What does it look like?
Common alder (Alnus glutinosa), also known as black alder, European alder or just alder, is a tree that can grow up to c. 15m high. It thrives in wet locations where its association with the bacterium Frankia alni enables it to grow in poor quality soils. The bark of young trees is smooth, glossy and greenish-brown while in older trees it is dark grey and fissured. The branches are smooth and somewhat sticky, being scattered with resinous warts. The buds are purplish-brown and have short stalks. Both male and female catkins form in the autumn and remain dormant during the winter. The leaves are short-stalked, rounded, up to 10cm long with a slightly wedge-shaped base and a wavy, serrated margin. They have a glossy dark green upper surface and paler green underside with rusty-brown hairs in the angles of the veins, and remain green late into autumn.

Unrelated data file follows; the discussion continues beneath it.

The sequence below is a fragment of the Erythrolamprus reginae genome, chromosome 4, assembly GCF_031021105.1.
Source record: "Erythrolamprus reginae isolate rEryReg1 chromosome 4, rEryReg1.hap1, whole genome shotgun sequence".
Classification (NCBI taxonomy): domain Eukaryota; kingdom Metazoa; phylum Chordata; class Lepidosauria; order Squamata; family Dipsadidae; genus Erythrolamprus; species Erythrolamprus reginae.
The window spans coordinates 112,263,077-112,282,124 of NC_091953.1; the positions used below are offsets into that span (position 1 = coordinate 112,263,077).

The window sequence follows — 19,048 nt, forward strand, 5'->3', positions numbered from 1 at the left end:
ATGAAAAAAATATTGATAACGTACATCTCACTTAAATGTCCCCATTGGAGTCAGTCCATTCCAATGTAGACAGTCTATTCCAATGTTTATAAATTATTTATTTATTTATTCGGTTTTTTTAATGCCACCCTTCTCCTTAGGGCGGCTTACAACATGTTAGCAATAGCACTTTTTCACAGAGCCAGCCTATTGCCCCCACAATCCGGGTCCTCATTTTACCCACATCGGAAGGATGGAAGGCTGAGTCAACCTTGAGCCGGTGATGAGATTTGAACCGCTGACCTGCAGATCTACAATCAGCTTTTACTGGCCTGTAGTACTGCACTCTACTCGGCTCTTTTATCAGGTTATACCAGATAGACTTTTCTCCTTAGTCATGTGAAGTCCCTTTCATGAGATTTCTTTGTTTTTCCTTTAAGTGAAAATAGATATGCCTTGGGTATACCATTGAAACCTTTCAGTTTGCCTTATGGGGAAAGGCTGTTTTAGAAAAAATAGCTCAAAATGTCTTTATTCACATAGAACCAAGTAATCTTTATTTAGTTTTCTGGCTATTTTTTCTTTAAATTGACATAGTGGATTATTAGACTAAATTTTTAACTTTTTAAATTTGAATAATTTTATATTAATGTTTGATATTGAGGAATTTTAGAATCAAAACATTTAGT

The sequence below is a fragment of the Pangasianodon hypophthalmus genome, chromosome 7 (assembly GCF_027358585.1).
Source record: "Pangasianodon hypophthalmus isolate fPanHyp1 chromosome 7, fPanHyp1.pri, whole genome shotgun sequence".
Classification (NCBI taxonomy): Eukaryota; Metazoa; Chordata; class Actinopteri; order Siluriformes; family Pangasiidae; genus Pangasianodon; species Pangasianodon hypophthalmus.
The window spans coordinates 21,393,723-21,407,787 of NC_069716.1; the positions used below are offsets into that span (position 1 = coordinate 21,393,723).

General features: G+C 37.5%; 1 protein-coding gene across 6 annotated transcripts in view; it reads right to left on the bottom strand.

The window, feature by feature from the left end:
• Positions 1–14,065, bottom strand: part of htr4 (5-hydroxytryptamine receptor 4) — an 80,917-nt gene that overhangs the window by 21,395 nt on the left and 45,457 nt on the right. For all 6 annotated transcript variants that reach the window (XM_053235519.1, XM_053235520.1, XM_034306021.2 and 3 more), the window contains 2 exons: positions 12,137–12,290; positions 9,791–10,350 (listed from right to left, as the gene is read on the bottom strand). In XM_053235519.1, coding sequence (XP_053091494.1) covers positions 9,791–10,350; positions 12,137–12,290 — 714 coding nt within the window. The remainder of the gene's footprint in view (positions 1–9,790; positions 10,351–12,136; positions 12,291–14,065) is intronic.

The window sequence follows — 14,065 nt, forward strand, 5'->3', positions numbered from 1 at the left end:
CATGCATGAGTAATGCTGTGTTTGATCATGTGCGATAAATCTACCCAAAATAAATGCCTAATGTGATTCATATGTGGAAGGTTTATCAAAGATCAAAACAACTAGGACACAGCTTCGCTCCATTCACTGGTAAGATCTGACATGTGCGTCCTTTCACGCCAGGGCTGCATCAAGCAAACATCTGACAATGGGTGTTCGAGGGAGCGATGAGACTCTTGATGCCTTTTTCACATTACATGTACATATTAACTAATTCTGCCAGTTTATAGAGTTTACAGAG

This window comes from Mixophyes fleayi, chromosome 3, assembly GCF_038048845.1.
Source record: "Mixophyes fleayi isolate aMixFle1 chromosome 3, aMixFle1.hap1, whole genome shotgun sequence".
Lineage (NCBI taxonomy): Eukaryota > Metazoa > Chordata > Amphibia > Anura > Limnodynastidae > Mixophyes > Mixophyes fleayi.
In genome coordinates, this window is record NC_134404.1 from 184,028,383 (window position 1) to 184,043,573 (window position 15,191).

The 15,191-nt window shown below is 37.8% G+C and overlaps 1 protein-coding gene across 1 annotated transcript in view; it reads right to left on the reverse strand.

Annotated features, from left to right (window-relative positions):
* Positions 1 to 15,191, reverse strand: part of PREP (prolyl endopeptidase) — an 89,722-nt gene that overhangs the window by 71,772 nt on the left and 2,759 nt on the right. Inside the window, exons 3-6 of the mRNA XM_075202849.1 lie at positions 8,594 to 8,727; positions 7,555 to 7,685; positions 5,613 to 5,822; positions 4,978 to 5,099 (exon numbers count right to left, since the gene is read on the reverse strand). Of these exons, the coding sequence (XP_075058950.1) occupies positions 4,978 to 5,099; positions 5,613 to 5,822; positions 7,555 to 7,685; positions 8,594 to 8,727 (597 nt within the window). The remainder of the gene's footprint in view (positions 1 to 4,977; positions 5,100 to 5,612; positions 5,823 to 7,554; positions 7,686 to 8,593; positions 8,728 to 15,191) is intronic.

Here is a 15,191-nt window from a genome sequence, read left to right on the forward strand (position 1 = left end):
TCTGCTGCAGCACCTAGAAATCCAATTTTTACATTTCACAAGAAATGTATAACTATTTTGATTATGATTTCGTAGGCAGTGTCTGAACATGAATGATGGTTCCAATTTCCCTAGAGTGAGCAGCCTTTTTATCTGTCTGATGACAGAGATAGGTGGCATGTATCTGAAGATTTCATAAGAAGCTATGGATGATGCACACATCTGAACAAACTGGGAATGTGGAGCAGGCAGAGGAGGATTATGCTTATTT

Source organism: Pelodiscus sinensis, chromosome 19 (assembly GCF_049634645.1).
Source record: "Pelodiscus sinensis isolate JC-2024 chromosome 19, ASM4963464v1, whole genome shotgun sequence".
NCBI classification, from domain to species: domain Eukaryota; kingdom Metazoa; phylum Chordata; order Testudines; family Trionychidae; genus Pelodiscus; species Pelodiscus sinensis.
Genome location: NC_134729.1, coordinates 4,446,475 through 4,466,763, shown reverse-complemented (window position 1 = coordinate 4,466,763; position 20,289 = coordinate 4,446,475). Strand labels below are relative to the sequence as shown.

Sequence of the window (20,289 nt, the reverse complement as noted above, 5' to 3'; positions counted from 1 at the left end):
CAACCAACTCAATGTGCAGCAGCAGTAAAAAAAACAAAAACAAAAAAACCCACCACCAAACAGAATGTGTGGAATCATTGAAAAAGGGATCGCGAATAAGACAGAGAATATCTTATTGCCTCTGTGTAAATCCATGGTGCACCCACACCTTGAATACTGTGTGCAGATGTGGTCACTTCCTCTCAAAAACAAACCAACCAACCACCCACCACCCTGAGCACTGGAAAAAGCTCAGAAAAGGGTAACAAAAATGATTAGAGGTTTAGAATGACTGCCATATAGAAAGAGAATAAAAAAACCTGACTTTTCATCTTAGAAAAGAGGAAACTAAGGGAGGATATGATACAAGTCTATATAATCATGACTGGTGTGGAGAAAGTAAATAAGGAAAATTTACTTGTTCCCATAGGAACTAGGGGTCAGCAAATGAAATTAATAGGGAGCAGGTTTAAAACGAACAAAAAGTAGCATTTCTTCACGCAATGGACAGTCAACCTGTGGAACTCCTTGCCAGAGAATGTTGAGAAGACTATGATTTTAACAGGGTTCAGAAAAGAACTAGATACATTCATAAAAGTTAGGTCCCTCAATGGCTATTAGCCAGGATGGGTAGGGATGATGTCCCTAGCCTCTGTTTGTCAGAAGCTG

How is it spread?
- Rapidly via wind and water
Where is it found?
See the distribution map (when page opens, just click on the green ‘search’ button without changing any of the settings).
Why is it a problem?
- Thrives in wet locations
- Fixes nitrogen in the soil, changing the chemistry
- Alters the natural environment of stony riverbeds
- Reduces the habitat available for birds that nest in braided riverbeds
- Providing cover for predators
ECan in collobation with DOC are running a number of local projects to remove alders and willows from wetlands and waterways. See for example the Upper Waitaki Lake Poaka enhancement project.